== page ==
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Ghis Theatre

The Ghis Theatre mainly hosts concerts.

  1. Modern and Contemporary era (1912 - )

    1996 Beginning of construction.

    1998 Completion.

  2. Ottoman era (1453- 1912)

  3. Byzantine era (331 AC- 1453)

  4. Roman era (30 BC- 330 AC)

  5. Hellenistic era (322- 31 BC)

  6. Classical era (478-323 BC)

  7. Archaic era (800-479 BC)

  8. Geometric era (-1100- 800 BC)

  9. Prehistory (-1100 BC)

What I can see

This theatre has a 4,332 seat capacity and is located in an especially designed area at the site of a former quarry. This is why this region is called “Damari Triandrias” (=Quarry of Triandria). The theatre mainly hosts concerts, unlike Forest Theatre, which also hosts plays. There are cultural events with leading artists from Greece and abroad. The orientation of the theatre harmonizes the seat’s curve with the rock’s slope. The terrain favours the acoustics and the space is visually and acoustically isolated thanks to the nature of the ground, the planting and the mounds. The use of natural materials smoothly integrates the constructions of the theatre to the environment. In the amphitheatre’s top seats, there is a delightful view of eastern Thessaloniki and the Thermaic Gulf. The surroundings have been shaped in such a way that the theatre can be easily filled and emptied from large audiences.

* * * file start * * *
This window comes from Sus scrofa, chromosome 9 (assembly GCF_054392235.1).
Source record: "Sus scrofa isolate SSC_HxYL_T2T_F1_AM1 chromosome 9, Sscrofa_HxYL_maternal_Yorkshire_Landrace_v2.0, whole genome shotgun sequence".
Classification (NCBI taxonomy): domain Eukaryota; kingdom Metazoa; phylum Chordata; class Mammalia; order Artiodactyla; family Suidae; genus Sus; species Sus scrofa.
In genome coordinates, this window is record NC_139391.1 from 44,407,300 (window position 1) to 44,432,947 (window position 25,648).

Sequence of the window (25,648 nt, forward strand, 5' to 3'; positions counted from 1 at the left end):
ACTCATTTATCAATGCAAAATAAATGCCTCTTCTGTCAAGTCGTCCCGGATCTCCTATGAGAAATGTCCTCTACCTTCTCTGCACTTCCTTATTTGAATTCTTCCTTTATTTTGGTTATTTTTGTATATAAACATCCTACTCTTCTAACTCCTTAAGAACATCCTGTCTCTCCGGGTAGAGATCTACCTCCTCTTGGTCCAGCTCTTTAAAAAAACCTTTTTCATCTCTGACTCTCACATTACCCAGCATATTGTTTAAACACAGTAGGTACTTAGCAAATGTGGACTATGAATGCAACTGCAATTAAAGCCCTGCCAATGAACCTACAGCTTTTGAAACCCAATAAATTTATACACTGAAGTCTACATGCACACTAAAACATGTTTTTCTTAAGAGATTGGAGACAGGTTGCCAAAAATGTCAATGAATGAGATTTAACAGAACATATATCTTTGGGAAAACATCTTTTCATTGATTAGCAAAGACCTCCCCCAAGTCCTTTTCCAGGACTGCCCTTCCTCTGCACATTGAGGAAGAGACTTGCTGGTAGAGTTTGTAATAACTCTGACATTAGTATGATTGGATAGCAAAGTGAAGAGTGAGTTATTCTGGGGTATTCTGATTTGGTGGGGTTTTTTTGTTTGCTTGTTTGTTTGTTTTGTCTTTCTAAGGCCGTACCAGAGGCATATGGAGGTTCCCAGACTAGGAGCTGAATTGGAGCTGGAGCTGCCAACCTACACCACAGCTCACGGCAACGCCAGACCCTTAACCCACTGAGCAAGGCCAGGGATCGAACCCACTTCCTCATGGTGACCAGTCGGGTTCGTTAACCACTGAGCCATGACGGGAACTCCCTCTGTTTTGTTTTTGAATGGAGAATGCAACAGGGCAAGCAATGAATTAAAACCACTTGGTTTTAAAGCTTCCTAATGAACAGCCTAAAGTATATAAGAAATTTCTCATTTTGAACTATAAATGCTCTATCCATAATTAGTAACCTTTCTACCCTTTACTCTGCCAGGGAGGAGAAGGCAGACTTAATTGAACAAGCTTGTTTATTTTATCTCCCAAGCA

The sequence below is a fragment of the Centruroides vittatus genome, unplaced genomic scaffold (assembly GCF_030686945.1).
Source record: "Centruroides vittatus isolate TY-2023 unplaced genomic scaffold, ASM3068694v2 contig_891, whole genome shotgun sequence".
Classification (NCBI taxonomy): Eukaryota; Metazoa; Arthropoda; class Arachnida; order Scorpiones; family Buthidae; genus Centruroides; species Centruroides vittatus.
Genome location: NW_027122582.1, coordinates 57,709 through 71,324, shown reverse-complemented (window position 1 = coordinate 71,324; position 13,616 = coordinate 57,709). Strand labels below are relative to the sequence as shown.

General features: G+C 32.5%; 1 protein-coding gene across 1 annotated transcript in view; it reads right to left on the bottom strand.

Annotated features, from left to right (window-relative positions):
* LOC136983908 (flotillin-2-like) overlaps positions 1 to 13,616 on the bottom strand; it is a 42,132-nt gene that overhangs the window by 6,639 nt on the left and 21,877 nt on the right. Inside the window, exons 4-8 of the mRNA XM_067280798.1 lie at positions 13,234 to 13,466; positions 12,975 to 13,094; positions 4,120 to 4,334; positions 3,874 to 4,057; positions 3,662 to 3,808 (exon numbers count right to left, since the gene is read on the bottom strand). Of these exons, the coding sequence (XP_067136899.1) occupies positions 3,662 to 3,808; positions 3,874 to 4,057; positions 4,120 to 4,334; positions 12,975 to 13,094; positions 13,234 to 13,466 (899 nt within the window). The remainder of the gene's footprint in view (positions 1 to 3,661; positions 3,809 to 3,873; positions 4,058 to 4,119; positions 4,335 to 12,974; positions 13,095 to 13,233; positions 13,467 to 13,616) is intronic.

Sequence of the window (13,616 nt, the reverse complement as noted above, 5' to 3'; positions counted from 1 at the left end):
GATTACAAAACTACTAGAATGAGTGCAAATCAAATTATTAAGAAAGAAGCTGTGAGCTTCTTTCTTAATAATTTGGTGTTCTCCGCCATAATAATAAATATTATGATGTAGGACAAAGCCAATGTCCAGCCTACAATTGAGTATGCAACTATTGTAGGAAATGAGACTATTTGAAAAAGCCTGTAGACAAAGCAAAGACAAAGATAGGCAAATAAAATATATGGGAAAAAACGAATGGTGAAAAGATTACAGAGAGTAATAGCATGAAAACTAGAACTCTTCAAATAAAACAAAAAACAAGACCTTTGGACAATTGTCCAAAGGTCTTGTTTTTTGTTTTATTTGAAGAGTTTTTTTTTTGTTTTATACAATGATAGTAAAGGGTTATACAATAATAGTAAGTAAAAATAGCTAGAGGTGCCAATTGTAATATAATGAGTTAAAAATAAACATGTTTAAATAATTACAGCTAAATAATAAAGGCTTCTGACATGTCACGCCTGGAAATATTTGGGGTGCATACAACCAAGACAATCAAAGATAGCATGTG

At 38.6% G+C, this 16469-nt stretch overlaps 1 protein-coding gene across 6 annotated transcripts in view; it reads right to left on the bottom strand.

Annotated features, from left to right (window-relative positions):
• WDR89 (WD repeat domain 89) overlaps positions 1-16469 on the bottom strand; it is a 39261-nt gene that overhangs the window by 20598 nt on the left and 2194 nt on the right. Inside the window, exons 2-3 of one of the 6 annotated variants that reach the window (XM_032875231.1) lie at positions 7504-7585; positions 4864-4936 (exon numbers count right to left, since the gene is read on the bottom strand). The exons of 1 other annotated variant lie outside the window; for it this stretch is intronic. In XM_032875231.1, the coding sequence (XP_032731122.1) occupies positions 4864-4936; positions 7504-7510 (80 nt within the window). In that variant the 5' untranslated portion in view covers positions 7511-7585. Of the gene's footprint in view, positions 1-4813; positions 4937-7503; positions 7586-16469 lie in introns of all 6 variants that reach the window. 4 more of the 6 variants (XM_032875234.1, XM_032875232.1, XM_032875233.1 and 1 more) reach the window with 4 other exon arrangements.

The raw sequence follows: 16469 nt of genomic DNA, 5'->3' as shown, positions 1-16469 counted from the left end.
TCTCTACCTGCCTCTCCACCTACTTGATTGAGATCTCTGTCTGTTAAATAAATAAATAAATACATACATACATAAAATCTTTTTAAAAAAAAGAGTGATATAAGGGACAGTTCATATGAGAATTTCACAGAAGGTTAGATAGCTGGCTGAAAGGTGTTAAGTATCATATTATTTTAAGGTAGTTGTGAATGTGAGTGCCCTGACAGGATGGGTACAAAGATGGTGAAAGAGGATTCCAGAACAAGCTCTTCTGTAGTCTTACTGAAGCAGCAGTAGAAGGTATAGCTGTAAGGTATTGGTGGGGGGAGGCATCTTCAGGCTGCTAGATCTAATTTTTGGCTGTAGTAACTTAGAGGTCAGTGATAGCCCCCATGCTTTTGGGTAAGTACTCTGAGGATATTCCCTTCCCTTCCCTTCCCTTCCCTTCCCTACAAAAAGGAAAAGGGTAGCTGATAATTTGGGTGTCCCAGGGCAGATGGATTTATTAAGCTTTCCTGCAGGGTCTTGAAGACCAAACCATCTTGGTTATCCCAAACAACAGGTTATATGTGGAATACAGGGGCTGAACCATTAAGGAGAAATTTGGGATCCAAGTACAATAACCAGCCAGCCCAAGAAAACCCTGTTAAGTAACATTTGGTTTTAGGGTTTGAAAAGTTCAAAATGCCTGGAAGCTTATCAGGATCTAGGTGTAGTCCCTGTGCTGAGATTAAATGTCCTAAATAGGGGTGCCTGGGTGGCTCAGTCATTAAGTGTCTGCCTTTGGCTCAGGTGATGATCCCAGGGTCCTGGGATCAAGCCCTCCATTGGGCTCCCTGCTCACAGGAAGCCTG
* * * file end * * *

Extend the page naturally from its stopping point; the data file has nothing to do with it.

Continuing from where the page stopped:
What I can't see

The Ghis Theatre belongs to the State Theatre of Northern Greece. The value of the theatre’s architecture is in its functionality. Beneath the stands of spectators and the stage, spaces that make the theatre functionally autonomous, have been developed. They include artists’ waiting rooms, four dressing rooms, a cloakroom, seven storehouses, equipment and ancillary rooms.


  • Address: Quarry of Triandria


Field observation by scientific editors

State Theatre of Northern Greece, (2010), Θέατρο Γης, [Ghis Theatre]

Last visit 4/11/2014

Perrakis M et al, (2002), Θέατρο Γης στη Θεσσαλονίκη, [Ghis Theatre in Thessaloniki], in Architecture in Greece, v. 36, p.p. 124-129.